From the standpoint of the program manager, what is often of paramount importance is to take the ‘high level’ strategy provided by the executives and give it some more tangible weight, through strategy discussions with the main stakeholders, key team members and the program sponsor or sponsors. So while ‘cloud’ may be a completely viable buzzword at the executive level, it is insufficient at the program level to convey the exact nature and long-term goal of the program as a whole.

With that being said, how should a program manager work towards defining the ‘core’ strategy of the program and how should that information be presented so that it is readily absorbed not only by the team members, but by the executives?

What is the Strategy?

While it may seem as almost a rhetorical question, in fact, it is often surprising how frequently you will get a diverse set of answers when one posits this question to a group of senior leaders. Their answers can often be attributed more to their position in the company versus the actual strategy itself. So in many cases, the answer provided by a marketing manager may differ from that given by a director of engineering, and so forth.

When it comes to strategy, a simple rule of thumb to follow when attempting to define it is to use the following three question approach:

1. Where are we today?

By this, the question is essentially alluding to what resources are available, what ideas do we currently have in the pipeline and what is currently in progress?

2. Where do we need to be?

In this case, the simple question can be summarized as asking what are the goals of the company or team? By positing this question after the initial one, it can almost immediately be determined if the current focus is matching the future expectations of everyone involved.

3. What are our options for getting there?

Once the corporation or team has a firm understanding of any and all discrepancies between their current focus and their desired focus, it becomes easier to discern what steps are needed in order to re-align current activities in order to achieve the desired goals. Also, specific constraints will surface during the discussions that will itemize what, if any, obstacles or bottlenecks might hinder the movement toward the desired goal.

Going from Point A to Point B

Based on the above, strategy can often be simplified in terms of simply going from one point to another. While it may seem like an oversimplification, that is essentially the crux of what a strategy defining exercise is attempting to convey. So something as simple as saying ‘We are currently a company that focuses on application level products but we are moving towards a client-less strategy’. The good thing about a simplified strategy statement is that, when it is well written, encompasses the business case in a simple, one line answer.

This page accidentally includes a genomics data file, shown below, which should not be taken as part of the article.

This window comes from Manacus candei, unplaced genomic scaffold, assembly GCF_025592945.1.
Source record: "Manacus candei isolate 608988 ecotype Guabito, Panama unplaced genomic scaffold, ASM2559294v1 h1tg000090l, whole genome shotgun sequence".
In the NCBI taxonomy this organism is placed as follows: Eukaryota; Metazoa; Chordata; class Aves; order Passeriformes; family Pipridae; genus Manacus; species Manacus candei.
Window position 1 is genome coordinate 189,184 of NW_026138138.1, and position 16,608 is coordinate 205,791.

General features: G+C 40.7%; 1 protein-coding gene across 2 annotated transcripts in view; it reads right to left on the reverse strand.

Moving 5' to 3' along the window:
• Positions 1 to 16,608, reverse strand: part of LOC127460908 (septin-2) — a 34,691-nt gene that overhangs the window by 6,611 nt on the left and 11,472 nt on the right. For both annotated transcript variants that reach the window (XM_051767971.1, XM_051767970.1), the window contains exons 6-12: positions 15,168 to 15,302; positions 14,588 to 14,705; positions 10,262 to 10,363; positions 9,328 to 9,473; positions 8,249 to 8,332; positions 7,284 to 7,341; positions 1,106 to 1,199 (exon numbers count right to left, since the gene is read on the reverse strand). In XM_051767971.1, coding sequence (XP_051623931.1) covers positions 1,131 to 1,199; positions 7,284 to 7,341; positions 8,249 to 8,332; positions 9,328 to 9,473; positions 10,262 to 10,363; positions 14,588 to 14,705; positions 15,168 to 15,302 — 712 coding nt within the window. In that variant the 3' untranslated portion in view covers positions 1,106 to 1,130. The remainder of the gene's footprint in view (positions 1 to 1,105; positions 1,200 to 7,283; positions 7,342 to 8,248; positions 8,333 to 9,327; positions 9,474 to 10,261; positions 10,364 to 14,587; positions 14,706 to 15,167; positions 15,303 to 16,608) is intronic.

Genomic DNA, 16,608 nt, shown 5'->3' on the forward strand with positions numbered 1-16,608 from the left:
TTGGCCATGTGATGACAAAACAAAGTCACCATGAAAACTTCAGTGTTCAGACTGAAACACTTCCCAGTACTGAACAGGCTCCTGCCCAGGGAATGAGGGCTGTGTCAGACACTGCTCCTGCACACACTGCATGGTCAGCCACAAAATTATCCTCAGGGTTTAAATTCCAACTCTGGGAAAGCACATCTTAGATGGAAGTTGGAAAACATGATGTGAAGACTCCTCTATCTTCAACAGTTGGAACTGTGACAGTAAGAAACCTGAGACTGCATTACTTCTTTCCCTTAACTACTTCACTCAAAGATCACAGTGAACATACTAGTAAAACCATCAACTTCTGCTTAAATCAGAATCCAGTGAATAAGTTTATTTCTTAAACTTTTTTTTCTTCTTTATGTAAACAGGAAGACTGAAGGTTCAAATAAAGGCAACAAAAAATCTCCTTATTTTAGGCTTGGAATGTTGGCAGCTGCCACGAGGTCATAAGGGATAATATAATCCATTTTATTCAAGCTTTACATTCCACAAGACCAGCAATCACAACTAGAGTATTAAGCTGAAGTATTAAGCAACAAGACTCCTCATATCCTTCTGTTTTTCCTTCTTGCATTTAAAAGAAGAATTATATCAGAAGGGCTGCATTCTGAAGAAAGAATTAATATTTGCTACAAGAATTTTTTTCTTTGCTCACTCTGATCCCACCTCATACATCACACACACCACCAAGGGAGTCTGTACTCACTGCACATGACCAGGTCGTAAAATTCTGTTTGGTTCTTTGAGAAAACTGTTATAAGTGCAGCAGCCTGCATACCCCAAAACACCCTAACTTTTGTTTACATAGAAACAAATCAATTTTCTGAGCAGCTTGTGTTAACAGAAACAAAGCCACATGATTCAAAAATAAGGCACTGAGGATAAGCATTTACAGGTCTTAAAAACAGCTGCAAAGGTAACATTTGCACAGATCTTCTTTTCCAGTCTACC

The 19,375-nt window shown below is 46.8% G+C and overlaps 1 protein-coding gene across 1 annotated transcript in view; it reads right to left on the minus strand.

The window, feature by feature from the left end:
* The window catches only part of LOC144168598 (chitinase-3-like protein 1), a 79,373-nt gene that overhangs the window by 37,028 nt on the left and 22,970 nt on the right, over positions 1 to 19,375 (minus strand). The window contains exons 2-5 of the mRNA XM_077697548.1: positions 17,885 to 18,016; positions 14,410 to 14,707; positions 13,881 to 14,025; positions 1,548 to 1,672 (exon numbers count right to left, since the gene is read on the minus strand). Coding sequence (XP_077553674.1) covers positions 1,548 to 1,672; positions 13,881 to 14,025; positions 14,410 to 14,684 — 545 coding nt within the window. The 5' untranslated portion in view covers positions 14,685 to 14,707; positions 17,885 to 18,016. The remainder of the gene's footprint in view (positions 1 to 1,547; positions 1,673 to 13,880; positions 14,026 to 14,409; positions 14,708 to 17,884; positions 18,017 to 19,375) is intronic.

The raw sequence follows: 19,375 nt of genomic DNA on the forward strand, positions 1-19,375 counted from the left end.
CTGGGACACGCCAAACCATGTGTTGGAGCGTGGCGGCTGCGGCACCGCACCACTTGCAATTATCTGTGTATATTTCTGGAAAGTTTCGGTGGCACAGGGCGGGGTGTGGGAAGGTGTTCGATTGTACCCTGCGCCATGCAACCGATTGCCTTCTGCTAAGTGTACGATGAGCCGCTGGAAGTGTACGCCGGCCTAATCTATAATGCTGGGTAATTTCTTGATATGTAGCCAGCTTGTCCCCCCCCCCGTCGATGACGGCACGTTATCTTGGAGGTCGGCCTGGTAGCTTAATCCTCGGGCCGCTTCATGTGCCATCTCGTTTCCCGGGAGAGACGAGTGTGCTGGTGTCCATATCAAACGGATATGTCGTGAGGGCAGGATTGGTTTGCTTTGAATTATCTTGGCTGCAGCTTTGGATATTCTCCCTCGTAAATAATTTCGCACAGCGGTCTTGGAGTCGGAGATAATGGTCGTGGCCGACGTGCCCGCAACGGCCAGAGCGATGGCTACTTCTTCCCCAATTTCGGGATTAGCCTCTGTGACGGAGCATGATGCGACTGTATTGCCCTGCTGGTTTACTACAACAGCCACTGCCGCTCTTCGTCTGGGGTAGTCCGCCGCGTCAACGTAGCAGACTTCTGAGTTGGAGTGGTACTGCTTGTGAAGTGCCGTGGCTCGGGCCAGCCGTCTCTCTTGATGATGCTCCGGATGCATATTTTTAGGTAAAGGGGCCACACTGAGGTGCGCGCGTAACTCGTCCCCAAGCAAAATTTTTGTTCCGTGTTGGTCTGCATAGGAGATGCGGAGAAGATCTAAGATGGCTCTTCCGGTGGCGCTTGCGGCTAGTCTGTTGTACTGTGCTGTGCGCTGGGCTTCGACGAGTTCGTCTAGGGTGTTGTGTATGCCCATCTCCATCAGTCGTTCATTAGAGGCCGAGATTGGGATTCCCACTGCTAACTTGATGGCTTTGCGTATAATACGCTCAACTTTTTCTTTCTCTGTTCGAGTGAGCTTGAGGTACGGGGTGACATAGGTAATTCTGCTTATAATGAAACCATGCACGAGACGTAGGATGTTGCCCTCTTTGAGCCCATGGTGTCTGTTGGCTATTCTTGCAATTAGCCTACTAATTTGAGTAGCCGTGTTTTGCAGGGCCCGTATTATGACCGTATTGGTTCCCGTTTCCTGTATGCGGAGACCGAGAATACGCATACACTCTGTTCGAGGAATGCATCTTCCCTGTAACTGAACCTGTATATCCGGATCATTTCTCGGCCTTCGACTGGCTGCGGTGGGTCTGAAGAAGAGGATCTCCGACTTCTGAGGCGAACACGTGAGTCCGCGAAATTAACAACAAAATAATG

One very effective way to actually display the strategy in a graphical format, showing progress and dependencies is to use a PERT chart. For those unfamiliar with PERT, it stands for “Project/Program Evaluation and Review Technique’. A PERT chart is actually a pictorial way of showing movement of a project or program through its various paces until completion. The diagram below shows a simplistic representation of this concept:

As one can see based on a cursory view of the chart, it clearly shows movement from start to finish. PERT charts can actually become quite complex and often have intrinsic project timelines and completion dates as part of their function. But at a high level, they can also be quite effective to simply display where one is, where one would like to go, and the steps one must take to get there. The additional benefit of a PERT is that it can easily display activities that are dependent on one another versus those that can be accomplished in parallel with others.

Note: For further details on PERT charts and using them in your analysis, please consult the following posts:

PERT Analysis – Part 1

PERT Analysis – Part 2

Maintaining Focus on the Strategy

One of the most important aspects of a strategy session and its likelihood of success depends heavily on how much backing it has within the confines of the team or corporation. One must remember that a fundamental definition of strategy is not simply a brainstorming session. (Although it may start that way) It could often times be a fundamental shift in thinking, process and focus. With that being said, it is absolutely imperative that the mantra of the strategy be continuously re-inforced. People, when left to their own devices, can often become complacent as it pertains to any new ways of thinking or re-focussing of their efforts. Louis Vincent Gerstner, famous for changing the corporate culture at IBM, fought an uphill battle in moving the strategy of the company. Now while the strategy focus in your case may simply be a re-emphasis of existing efforts, a moderate shift in strategy, of a complete overhaul, what is important is that one maintains a high level of visibility of the strategy and ensures that everyone involved understands the focus and the movement forward.


If one wants to think of strategy, it is a simply a plan of action to achieve a specific goal. In military jargon, it might be a way to gain advantage over the enemy (destroying a supply line, taking over a key bridge, etc). In project terms, it is a goal to produce an end outcome or deliverable to achieve a specific result. (Usually increased revenue) Strategy can exist at the highest levels of a corporation or at the lowest levels of a small project. Regardless, the primary imperative is that the strategy is defined effectively and consistently applied. So long as everyone involved is aware of the strategy, can itemize it relatively easily and is aware of their specific tasks as to how it relates to that strategy, half the battle has already been won.